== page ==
Academic journal article Journal of Pan African Studies

Black Women, Mothering, and Protest in 19th Century American Society

Academic journal article Journal of Pan African Studies

Black Women, Mothering, and Protest in 19th Century American Society

Article excerpt

Antebellum Society and the Construction of Black Motherhood

By definition, motherhood suggests a unique relationship between the mother and child, one which is seen as the basic requirement for child development. Mothers nurse their children, provide love, affection, and guidance, and shape primary development. In 19th century American society, motherhood was seen as a necessary act of procreation that ensured the lineage of a particular family. Motherhood for white women was viewed as the moral role for women. The era between 1820 and 1860, the "cult of true womanhood," was the era in which womanhood was represented as pious, pure, submissive, and domestic (Welter). Women were encouraged to embrace these traits and take their rightful place in the home.

This new way of thinking about women's roles represented a change in American society from a family-based social system to a market-based social system that ultimately undermined the rights and position of white women in society (Farrell). Before industrialization, women were a vital part of the family economy and their labor inside and outside of the home was respected. After industrialization, women's labor in the household was defined as inferior to wage labor and women's position in society was thus diminished (Farrel). The cult of domesticity represented societal attitudes concerning women's roles and their proper place in society. Motherhood and caring for the home was seen as the rightful place of a true woman. Motherhood for white women was viewed in this context, with black women giving birth to property and white women producing heirs and leaders.

The representation of true womanhood as defined by the cult of domesticity excluded black women and placed them in a peculiar position as slaves, not "true" women. In an antebellum novel, this position was thus described: "The idea of modesty and virtue in a Louisiana colored girl might well be ridiculed; as a general thing she has neither" (Carby 26). This idea that black women were not "true" women further established the societal inferiority of black women, placing them in a unique relationship with the slave economy. Womanhood and the experience of motherhood for black women were completely connected to the social system and could not be perceived in the same way as motherhood for white women. In fact, Hazel Carby argues that "two very different but interdependent codes of sexuality operated in the antebellum South, producing opposite definitions of motherhood and womanhood for white and black women which coalesce in the figures of the slave and the mistress" (20). Unlike white women, who could identify motherhood with privilege and social status, motherhood for slave women was connected and rooted in a social system of bondage.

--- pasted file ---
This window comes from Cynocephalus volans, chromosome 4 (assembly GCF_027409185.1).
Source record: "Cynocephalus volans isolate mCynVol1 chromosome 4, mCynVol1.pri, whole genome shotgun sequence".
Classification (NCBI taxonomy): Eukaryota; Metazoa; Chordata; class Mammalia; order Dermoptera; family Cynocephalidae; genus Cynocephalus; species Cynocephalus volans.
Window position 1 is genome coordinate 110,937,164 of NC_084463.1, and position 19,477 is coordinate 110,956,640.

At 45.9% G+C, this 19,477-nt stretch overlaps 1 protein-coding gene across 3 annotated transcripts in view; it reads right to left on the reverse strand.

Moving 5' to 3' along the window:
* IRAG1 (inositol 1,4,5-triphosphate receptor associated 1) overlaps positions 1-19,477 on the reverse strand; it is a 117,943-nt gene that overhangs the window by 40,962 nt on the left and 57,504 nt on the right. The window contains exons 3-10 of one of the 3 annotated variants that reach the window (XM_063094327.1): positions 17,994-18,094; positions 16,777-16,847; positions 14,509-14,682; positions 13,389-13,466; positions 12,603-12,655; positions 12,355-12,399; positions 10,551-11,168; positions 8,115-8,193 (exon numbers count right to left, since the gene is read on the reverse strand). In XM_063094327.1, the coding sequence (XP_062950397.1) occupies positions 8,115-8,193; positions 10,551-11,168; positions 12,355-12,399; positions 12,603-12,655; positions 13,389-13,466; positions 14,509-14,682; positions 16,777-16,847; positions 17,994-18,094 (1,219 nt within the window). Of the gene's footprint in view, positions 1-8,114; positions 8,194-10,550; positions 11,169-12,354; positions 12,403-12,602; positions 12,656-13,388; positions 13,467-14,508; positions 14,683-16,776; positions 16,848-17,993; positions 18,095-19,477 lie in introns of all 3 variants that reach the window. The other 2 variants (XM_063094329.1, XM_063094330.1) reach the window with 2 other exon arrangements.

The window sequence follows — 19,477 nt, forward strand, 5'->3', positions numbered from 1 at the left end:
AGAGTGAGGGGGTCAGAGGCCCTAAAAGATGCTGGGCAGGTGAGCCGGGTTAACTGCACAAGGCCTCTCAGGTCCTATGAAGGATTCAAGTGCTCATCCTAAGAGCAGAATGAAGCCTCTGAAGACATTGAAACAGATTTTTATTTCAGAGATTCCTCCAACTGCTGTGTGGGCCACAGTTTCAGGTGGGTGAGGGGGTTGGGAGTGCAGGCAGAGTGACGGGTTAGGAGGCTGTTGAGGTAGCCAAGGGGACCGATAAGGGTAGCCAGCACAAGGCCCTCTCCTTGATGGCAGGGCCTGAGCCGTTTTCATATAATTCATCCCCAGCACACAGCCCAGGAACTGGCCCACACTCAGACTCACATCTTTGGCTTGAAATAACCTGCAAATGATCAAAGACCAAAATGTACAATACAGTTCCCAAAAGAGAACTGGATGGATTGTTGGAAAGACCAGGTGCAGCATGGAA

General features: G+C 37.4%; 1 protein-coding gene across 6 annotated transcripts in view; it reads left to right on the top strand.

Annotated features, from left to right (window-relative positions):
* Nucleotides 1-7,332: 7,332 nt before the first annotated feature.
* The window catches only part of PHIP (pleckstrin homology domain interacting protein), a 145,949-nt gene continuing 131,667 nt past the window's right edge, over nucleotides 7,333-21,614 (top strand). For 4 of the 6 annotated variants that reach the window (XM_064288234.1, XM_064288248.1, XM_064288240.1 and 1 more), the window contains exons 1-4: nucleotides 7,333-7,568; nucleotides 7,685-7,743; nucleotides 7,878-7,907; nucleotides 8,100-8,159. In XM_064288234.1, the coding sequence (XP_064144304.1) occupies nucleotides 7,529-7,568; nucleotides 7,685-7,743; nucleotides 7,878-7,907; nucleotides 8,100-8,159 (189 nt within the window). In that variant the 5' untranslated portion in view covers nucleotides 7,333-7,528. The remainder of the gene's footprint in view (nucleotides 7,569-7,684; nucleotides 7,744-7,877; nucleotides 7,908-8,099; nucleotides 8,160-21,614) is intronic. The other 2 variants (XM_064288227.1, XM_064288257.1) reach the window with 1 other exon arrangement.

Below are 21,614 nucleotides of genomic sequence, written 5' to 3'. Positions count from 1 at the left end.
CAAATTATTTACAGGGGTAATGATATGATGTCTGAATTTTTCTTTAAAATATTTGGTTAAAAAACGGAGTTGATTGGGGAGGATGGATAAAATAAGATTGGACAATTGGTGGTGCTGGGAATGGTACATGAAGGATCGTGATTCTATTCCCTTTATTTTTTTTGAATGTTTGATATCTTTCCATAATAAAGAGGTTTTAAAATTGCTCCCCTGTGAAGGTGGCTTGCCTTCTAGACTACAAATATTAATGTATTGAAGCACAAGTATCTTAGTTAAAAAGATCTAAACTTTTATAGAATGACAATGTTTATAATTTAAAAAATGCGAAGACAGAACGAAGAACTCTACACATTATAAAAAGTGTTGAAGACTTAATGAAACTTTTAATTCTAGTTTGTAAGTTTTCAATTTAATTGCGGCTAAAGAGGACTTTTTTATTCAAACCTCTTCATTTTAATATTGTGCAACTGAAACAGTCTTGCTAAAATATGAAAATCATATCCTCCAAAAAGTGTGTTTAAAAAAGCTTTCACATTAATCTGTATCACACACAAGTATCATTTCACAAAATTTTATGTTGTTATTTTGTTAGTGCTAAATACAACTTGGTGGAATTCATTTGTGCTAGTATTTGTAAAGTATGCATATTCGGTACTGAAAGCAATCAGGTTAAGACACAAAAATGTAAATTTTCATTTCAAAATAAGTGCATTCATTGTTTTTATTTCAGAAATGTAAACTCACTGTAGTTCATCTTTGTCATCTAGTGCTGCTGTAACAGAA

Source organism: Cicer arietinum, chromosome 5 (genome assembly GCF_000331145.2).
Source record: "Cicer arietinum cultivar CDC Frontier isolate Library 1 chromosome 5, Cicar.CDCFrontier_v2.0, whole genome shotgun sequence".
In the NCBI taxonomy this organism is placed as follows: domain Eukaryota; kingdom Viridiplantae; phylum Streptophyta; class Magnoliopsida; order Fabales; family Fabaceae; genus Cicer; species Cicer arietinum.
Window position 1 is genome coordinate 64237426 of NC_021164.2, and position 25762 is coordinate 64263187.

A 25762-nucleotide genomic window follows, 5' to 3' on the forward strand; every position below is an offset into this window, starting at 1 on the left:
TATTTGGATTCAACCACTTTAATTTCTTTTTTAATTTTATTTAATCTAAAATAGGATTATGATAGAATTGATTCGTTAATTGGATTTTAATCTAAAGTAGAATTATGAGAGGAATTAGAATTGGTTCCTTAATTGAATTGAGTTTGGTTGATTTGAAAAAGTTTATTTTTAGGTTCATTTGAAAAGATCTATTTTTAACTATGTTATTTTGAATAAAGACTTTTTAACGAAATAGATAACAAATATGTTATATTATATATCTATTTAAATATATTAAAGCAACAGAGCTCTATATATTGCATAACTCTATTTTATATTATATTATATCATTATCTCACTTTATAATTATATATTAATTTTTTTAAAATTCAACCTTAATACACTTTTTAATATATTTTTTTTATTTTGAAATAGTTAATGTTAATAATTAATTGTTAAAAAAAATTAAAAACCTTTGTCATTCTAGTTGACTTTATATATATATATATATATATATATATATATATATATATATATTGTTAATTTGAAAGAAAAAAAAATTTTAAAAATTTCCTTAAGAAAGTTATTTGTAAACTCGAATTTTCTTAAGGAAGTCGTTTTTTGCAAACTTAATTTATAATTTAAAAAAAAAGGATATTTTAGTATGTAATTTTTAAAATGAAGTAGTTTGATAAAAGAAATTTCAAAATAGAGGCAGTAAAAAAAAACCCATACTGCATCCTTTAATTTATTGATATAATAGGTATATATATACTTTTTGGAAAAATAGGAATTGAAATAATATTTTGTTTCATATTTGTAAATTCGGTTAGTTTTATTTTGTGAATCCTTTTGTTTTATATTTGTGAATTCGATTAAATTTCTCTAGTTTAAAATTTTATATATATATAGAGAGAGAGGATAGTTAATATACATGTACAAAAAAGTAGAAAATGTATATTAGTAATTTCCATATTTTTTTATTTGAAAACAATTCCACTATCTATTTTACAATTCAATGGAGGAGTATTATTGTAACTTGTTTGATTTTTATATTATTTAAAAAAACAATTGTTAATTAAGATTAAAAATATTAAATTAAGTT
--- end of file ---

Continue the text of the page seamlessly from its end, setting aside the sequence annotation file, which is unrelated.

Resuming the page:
The forced motherhood experienced by black women defined their existence and influenced their survival. One woman interviewed in the Federal Writer's Project comments on this phenomenon: "You know, there was an overseer who used to tie mother up in the barn with a rope around her arms up over her head, while she stood on a block. Soon as they got her tied, this block was moved and her feet dangled, you know, couldn't touch the floor. This old man, now, would start beating her naked until the blood ran down her back to her heels ... I asked mother what she done for them to beat and do her so. She said, 'Nothing other than refuse to be wife to this man'"(Hine and Thompson 79).

Slavery as a system of social stratification in American society defined the social relations of American society. The social hierarchy of American society created a system of apartheid that placed white men at the top and slaves and minorities at the bottom of the social system. In American society, African slaves were at the very bottom and were considered property without legal rights. This caste system of racial inequality, which relegated Africans to inferior positions, was implemented and reinforced by institutional discrimination and became a central way of life in the antebellum South. …

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